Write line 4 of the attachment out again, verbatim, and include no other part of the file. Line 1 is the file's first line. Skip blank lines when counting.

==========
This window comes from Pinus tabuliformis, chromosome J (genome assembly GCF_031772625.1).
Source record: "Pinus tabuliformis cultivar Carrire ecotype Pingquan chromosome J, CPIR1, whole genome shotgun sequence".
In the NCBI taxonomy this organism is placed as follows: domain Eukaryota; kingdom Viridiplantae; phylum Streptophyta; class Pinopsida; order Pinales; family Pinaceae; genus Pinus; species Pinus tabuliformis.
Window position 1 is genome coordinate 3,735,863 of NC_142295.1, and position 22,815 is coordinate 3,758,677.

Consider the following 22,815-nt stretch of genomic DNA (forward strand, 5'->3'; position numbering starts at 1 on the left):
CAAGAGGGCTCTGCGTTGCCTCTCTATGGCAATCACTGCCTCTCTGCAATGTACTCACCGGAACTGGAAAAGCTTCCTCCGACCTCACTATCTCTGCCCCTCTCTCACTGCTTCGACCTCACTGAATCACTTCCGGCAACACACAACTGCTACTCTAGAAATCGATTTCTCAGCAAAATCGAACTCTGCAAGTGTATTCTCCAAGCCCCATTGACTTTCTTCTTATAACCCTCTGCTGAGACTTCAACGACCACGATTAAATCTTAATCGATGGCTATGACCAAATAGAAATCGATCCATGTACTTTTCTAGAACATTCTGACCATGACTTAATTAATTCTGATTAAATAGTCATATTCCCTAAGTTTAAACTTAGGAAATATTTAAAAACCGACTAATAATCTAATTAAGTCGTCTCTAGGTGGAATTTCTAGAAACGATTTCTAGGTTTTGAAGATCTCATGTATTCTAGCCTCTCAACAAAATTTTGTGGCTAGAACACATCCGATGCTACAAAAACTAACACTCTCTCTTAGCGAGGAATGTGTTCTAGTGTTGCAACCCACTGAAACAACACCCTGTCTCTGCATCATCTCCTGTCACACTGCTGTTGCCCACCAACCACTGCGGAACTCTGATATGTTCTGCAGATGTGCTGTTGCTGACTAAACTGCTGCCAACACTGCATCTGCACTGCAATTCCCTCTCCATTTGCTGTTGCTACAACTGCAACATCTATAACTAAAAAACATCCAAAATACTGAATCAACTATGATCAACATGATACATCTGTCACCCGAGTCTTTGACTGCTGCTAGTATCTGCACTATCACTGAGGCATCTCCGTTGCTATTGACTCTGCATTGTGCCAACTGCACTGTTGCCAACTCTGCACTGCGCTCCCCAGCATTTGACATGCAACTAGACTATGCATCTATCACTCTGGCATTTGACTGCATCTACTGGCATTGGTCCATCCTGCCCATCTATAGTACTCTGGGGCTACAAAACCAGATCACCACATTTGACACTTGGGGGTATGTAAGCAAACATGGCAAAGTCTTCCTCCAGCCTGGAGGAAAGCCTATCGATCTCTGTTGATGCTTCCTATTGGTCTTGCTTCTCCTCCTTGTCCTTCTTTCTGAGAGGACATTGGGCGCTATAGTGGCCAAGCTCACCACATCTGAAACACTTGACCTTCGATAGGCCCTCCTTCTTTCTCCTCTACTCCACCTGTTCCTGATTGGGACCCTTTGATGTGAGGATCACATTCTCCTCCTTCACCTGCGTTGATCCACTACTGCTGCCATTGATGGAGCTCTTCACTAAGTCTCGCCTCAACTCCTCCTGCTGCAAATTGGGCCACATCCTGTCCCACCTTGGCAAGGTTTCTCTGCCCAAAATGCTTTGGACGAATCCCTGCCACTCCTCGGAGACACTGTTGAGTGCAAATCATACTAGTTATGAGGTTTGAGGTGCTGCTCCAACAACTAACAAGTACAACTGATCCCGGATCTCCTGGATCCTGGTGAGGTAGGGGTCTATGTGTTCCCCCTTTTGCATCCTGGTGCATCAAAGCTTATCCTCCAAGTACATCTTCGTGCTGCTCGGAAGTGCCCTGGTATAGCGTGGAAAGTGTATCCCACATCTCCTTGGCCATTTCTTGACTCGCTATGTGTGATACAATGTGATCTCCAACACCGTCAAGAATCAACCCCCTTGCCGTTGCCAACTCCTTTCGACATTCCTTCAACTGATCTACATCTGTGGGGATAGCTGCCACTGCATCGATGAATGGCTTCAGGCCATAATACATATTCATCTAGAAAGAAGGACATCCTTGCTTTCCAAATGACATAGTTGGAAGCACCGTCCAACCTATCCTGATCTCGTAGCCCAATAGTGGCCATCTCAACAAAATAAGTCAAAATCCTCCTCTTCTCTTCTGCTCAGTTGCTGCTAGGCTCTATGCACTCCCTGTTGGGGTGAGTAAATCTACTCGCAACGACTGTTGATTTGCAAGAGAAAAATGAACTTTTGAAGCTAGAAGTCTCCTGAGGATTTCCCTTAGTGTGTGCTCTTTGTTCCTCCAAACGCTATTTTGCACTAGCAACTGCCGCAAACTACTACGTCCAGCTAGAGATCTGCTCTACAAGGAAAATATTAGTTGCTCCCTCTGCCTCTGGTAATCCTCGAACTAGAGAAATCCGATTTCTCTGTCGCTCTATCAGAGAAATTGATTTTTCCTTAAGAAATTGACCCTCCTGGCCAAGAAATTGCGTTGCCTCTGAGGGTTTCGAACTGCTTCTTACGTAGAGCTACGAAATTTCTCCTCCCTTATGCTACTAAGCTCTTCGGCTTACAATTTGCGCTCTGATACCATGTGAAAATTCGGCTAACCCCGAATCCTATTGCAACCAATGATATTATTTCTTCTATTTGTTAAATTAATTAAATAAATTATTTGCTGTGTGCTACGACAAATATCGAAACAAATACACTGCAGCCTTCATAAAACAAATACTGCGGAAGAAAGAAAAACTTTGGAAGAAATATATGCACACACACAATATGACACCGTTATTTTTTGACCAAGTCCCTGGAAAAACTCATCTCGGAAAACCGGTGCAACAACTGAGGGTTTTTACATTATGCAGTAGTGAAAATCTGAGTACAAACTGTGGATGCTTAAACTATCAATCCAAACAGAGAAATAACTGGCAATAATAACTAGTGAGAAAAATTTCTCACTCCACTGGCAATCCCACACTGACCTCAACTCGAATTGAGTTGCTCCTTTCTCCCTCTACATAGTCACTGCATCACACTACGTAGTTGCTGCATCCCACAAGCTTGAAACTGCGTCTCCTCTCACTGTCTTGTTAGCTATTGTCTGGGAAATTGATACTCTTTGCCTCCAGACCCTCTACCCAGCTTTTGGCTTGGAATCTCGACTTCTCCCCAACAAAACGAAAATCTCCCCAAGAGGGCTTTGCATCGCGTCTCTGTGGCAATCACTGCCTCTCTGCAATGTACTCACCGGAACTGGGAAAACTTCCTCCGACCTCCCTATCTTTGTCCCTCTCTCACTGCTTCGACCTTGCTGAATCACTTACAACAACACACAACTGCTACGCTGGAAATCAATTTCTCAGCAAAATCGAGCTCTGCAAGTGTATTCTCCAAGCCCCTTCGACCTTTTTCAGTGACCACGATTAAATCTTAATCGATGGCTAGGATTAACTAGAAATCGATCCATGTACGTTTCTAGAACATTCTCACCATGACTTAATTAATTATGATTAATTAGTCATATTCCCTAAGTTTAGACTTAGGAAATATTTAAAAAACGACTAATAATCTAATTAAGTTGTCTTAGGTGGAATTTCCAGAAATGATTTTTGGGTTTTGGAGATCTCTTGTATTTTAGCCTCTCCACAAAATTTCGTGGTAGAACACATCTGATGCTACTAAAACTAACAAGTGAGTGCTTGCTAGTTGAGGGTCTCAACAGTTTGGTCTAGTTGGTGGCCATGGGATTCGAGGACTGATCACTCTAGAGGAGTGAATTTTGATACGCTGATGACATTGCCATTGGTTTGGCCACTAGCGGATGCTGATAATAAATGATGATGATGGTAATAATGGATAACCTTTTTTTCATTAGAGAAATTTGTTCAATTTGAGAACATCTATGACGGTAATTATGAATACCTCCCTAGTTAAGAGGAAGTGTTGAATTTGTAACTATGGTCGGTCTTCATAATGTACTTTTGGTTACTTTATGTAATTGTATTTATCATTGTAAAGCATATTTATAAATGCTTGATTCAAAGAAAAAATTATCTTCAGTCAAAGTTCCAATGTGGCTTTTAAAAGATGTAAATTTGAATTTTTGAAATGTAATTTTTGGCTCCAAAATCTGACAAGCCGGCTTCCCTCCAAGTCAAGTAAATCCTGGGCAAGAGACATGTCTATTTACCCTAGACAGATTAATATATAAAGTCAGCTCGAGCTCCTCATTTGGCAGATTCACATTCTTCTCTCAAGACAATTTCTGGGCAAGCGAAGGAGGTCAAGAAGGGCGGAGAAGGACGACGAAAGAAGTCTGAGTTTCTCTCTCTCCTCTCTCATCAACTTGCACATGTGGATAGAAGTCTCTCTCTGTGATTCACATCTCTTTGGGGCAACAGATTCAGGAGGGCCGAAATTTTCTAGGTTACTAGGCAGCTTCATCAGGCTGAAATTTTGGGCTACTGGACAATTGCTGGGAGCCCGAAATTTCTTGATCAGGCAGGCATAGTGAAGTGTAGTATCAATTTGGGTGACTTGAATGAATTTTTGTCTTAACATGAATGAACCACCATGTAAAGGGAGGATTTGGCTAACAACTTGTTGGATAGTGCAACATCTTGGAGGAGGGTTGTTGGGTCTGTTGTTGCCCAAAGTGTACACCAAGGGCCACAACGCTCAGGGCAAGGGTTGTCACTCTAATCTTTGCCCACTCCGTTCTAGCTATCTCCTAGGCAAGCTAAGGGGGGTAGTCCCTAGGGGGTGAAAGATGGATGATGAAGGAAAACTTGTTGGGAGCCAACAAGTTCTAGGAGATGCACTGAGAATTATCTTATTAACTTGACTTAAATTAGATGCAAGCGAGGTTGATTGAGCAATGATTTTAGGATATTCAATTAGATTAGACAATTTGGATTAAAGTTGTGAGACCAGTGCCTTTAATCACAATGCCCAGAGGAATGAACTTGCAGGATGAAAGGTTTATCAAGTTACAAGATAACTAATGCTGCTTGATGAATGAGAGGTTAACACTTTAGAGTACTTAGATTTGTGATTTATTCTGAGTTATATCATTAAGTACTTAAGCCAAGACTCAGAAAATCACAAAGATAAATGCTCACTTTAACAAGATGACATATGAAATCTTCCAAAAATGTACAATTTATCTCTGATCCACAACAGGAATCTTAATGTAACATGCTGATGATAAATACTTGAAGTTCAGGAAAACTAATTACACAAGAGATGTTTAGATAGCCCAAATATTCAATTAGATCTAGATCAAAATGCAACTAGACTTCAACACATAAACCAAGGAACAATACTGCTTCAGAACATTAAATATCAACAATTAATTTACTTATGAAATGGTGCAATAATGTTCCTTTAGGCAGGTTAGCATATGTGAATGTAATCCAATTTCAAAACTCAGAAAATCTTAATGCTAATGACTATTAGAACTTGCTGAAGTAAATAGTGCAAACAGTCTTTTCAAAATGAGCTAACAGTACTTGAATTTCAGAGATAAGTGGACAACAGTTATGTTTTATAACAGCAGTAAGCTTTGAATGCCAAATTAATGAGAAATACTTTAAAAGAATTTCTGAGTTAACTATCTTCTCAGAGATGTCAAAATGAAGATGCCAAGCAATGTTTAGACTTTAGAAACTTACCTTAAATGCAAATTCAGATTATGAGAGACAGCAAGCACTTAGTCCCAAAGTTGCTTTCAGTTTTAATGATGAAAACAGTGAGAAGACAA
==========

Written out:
Window position 1 is genome coordinate 3,735,863 of NC_142295.1, and position 22,815 is coordinate 3,758,677.